First expert consensus on broken heart syndrome

Broken heart or Takotsubo syndrome was first identified and described as a specific heart condition just a few years ago. The symptoms of the life-threatening disease are similar to those of myocardial infarction, which makes diagnosis difficult. As little was known about the condition for a long time, it was also deemed to be temporary and benign. However, if the condition goes undiagnosed, or is treated too late or incorrectly, it can prove fatal.

Triggers for the acute heart problems include emotionally intense, stressful events and situations such as the death of a relative or losing a job, but also winning the lottery or receiving a marriage proposal. The disease often affects women.

Expert consensus clarifies process for diagnosis and treatment

Until recently, there were no guidelines for diagnosis and treatment of the condition, and little was known about the risk factors. Now, 46 cardiologists from around the world have developed the first international consensus on Takotsubo syndrome, defining consistent diagnosis criteria and treatment recommendations and reporting the latest findings regarding the risk factors. Published in the European Society of Cardiology’s European Heart Journal, the guidelines are considered the current standard for Takotsubo.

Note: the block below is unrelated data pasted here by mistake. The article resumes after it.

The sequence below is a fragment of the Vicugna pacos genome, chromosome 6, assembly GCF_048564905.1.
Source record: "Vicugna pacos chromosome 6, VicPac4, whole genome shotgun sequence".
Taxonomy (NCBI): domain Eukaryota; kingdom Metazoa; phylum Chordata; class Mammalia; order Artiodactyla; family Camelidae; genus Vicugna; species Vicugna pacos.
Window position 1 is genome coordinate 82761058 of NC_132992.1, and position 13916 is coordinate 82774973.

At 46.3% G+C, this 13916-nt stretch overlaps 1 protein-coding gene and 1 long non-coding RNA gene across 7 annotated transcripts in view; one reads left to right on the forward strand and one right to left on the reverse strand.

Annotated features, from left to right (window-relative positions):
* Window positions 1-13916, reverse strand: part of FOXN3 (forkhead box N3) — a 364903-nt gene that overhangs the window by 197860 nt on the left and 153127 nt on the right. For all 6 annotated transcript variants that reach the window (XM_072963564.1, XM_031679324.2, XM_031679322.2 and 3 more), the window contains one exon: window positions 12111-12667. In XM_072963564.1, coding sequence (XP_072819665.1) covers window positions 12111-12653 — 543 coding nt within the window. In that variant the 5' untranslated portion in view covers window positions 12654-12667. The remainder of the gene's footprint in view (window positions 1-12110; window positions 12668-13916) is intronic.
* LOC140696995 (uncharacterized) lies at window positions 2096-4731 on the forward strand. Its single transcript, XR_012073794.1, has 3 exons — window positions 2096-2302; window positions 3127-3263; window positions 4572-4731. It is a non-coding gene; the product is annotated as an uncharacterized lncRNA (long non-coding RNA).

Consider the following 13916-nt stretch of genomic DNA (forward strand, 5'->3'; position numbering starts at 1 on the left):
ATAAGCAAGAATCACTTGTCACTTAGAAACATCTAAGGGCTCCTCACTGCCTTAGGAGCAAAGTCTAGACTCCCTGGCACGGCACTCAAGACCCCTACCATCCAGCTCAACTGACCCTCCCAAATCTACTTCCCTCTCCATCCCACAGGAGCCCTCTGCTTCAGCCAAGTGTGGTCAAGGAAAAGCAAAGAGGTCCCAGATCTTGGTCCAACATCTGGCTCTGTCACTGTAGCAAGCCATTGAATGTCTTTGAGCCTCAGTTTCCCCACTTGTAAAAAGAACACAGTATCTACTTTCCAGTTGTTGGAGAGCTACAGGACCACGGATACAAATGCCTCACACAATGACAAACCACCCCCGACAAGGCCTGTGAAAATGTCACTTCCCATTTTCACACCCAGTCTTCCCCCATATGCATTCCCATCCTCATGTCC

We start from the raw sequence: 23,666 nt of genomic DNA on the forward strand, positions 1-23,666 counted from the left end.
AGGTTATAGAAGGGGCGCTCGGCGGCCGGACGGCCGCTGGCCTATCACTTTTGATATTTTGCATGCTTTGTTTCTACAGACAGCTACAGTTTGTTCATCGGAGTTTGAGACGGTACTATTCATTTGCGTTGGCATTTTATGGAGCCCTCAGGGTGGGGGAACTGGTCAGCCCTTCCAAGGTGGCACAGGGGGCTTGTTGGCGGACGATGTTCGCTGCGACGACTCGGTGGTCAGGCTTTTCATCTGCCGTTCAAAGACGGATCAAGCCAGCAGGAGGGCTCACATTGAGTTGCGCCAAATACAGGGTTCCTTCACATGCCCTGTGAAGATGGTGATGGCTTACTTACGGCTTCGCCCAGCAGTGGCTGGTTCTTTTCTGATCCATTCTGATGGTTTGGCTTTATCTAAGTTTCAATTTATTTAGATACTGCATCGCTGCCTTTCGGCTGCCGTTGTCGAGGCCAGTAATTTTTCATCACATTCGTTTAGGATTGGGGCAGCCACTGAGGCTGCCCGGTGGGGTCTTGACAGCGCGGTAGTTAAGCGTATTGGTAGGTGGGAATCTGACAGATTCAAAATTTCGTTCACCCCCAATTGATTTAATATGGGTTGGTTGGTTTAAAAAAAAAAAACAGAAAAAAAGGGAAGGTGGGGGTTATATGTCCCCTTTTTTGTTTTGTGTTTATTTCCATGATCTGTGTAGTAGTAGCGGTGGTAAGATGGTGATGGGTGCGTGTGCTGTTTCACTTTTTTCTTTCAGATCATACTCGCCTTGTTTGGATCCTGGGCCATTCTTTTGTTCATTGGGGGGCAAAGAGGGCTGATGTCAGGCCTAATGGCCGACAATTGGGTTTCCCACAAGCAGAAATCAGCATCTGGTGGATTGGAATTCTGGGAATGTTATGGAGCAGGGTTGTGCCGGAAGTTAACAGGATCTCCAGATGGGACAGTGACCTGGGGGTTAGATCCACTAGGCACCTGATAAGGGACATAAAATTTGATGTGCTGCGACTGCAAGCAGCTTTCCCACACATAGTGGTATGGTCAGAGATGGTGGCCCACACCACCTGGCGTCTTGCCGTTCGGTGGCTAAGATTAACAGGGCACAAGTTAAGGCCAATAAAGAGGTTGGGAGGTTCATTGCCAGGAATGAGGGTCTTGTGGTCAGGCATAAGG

Dr. med. Jelena-Rima Ghadri and Prof. Dr. med. Dr. rer. nat. Christian Templin from University Hospital Zurich’s Department of Cardiology both played a key role in the consensus. The two cardiologists have built up the largest registry on this disease at the University Heart Center in Zurich. The Department of Cardiology with its two cardiologists and team is a world leader in treating and researching broken heart syndrome.

The new guidelines offer doctors up-to-date information on how to diagnose and treat broken heart syndrome. They also raise doctors’ awareness of this long-neglected disease, which could be a lifesaver for patients all around the world.


Prof. Dr. med. Dr. rer. nat. Christian Templin
Department of Cardiology
Rämistrasse 100
8091 Zurich

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